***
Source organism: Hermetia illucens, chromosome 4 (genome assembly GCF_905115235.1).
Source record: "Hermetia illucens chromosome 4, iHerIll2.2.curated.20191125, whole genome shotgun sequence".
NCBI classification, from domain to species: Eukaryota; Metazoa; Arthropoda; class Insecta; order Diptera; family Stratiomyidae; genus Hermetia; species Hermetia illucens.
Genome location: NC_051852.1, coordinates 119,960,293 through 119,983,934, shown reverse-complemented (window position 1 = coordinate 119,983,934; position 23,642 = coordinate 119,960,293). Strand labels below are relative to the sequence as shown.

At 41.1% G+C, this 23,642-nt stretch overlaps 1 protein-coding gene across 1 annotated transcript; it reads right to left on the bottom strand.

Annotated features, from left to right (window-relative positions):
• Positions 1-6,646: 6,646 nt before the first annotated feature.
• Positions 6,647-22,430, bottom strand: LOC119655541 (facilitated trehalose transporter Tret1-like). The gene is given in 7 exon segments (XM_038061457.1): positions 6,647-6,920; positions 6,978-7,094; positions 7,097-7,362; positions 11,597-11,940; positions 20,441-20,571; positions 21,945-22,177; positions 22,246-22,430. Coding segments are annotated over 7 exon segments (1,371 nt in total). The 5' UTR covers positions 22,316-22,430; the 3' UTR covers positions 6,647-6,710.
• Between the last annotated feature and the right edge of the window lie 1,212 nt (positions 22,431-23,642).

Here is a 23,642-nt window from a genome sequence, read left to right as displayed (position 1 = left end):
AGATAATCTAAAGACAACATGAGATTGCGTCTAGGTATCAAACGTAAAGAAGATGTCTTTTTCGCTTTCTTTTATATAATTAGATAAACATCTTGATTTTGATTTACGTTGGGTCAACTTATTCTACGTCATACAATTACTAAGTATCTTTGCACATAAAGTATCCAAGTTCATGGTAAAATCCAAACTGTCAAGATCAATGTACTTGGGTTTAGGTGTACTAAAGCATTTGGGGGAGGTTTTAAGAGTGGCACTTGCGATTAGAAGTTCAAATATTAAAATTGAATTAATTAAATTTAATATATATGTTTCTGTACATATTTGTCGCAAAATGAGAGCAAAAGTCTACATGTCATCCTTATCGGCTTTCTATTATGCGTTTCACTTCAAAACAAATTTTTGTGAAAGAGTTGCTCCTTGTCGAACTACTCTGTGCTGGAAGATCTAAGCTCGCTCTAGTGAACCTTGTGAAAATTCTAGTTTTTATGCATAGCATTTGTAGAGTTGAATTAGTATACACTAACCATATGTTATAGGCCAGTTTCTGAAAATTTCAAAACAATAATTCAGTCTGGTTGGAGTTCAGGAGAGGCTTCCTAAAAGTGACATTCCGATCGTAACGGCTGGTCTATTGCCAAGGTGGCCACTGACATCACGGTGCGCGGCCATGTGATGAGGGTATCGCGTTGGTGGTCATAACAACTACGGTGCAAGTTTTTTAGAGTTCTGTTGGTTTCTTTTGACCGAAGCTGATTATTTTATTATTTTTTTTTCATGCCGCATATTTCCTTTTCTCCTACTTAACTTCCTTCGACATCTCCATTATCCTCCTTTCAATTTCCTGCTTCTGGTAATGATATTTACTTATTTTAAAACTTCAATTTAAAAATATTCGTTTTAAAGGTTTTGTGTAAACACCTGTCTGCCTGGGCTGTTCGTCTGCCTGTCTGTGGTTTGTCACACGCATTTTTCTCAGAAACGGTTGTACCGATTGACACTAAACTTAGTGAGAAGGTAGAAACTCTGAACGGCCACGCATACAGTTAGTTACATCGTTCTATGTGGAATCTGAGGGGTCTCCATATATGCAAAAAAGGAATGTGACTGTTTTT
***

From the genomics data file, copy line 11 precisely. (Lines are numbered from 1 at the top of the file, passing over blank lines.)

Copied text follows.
AGATAATCTAAAGACAACATGAGATTGCGTCTAGGTATCAAACGTAAAGAAGATGTCTTTTTCGCTTTCTTTTATATAATTAGATAAACATCTTGATTTTGATTTACGTTGGGTCAACTTATTCTACGTCATACAATTACTAAGTATCTTTGCACATAAAGTATCCAAGTTCATGGTAAAATCCAAACTGTCAAGATCAATGTACTTGGGTTTAGGTGTACTAAAGCATTTGGGGGAGGTTTTAAGAGTGGCACTTGCGATTAGAAGTTCAAATATTAAAATTGAATTAATTAAATTTAATATATATGTTTCTGTACATATTTGTCGCAAAATGAGAGCAAAAGTCTACATGTCATCCTTATCGGCTTTCTATTATGCGTTTCACTTCAAAACAAATTTTTGTGAAAGAGTTGCTCCTTGTCGAACTACTCTGTGCTGGAAGATCTAAGCTCGCTCTAGTGAACCTTGTGAAAATTCTAGTTTTTATGCATAGCATTTGTAGAGTTGAATTAGTATACACTAACCATATGTTATAGGCCAGTTTCTGAAAATTTCAAAACAATAATTCAGTCTGGTTGGAGTTCAGGAGAGGCTTCCTAAAAGTGACATTCCGATCGTAACGGCTGGTCTATTGCCAAGGTGGCCACTGACATCACGGTGCGCGGCCATGTGATGAGGGTATCGCGTTGGTGGTCATAACAACTACGGTGCAAGTTTTTTAGAGTTCTGTTGGTTTCTTTTGACCGAAGCTGATTATTTTATTATTTTTTTTTCATGCCGCATATTTCCTTTTCTCCTACTTAACTTCCTTCGACATCTCCATTATCCTCCTTTCAATTTCCTGCTTCTGGTAATGATATTTACTTATTTTAAAACTTCAATTTAAAAATATTCGTTTTAAAGGTTTTGTGTAAACACCTGTCTGCCTGGGCTGTTCGTCTGCCTGTCTGTGGTTTGTCACACGCATTTTTCTCAGAAACGGTTGTACCGATTGACACTAAACTTAGTGAGAAGGTAGAAACTCTGAACGGCCACGCATACAGTTAGTTACATCGTTCTATGTGGAATCTGAGGGGTCTCCATATATGCAAAAAAGGAATGTGACTGTTTTT